The United States District Court for the Western District of Virginia in Corradi v. Kolls, No. 4:22-CV-011, 2022 WL 4006928 (W.D. Va. Sept. 1, 2022) recently denied a motion to dismiss filed by a defendant North Carolina doctor in a medical malpractice action involving telemedicine treatment the plaintiff received while physically located in Virginia.  The court found that although the doctor was physically present in his North Carolina office, he was subject to personal jurisdiction in Virginia based on his use of a mobile robot located in Virginia to examine the plaintiff while the plaintiff was in a clinic in Virginia.  Therefore, the court determined that the alleged tortious actions occurred in Virginia and the doctor could anticipate being sued in Virginia based on his treatment of patients located there.

There is scant legal precedent addressing medical malpractice claims in the context of telemedicine.  However, it is clear that healthcare providers need to be aware of the rules not only in the state(s) in which they reside, but also in any state in which their patients are located.   As the court found in Corradi, the North Carolina Medical Board (“NCMB”) likewise recognizes that the practice of medicine is deemed to occur in the state where the patient – not the doctor –is locatedThis article will provide a brief overview of the guidance offered by the North Carolina Medical Board (“NCMB”) for providers utilizing telemedicine to treat patients in North Carolina.

What is Telemedicine?

Per NCMB Position Statement 5.1.4, “[t]elemedicine” is “the practice of medicine using electronic communication, information technology, or other means between a licensee in one location and a patient in another location with or without an intervening health care provider.”  Also, “[t]he term telemedicine incorporates the practices of telehealth.”

Is the Standard of Care Different for Telemedicine?

No.  NCMB Position Statement 5.1.4 expressly states that “licensees providing care to North Carolina patients via telemedicine will be held to the same established standard of care as those practicing in traditional in-person medical settings.”  There is currently no separate standard of care for telemedicine. NCMB warns that providers who fail to conform to the North Carolina standard of care may be subject to discipline by the Board.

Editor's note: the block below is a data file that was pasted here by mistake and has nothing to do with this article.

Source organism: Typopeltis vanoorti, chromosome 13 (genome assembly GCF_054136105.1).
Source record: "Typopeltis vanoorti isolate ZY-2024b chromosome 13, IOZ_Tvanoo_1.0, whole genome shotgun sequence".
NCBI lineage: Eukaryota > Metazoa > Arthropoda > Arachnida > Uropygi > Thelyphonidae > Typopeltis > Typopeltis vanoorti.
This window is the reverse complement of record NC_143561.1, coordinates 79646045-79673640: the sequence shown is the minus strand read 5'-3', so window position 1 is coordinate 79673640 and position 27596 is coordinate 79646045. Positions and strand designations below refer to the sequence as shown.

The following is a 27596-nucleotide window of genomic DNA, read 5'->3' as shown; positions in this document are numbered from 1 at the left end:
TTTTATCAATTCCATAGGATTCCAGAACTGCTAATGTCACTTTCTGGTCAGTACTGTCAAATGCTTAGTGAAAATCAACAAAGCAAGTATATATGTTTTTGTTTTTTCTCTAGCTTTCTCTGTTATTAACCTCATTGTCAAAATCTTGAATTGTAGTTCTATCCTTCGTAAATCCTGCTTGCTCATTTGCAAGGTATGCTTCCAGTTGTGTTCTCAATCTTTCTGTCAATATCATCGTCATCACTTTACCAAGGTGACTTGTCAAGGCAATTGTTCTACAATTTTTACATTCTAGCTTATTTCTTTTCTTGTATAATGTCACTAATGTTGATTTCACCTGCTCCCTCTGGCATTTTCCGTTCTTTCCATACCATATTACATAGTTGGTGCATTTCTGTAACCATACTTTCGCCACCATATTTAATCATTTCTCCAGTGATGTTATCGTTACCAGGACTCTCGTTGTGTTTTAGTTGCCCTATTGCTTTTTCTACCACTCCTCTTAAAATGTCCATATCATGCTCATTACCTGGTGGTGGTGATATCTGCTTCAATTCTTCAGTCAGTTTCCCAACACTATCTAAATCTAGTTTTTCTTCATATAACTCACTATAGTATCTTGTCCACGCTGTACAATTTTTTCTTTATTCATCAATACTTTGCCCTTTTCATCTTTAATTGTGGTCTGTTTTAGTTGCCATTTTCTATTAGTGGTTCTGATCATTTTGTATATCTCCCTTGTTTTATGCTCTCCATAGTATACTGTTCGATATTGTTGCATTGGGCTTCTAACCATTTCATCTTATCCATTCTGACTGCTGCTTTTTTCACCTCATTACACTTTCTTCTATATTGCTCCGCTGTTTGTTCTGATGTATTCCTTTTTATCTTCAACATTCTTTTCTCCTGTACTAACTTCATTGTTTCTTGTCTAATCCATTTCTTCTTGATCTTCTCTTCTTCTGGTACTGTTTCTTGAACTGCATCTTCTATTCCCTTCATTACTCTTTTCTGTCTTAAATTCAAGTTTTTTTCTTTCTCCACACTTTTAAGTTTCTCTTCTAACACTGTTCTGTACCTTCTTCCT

What Else Should Providers Know If Using Telemedicine?

NCMB Position Statement 5.1.4 outlines additional noteworthy considerations for providers using telemedicine:

  • Staff should be trained appropriately in the technology being used;
  • Providers must either provide or rely on an appropriate evaluation before diagnosing or treating patients;
  • NCMB “stresses the importance of proper patient identification prior to any telemedicine encounter” to avoid fraudulent activity and improper disclosures of confidential information;
  • Controlled substances may not be prescribed for pain when “the only patient encounter is by means of telemedicine and there are no other licensed healthcare providers involved in the initial and ongoing evaluations of the patient”;
  • Complete medical records should be maintained in accordance with the prevailing standard of care for medical records;
  • Providers should consider disclaimers “identifying any unique limitations of the electronic model by which care is being provided”; and
  • While providers need not reside in North Carolina, they must have a current, valid North Carolina license to provide medical services to patients in North Carolina.

If you have any questions about telemedicine services in North Carolina, please reach out to our Healthcare Law team.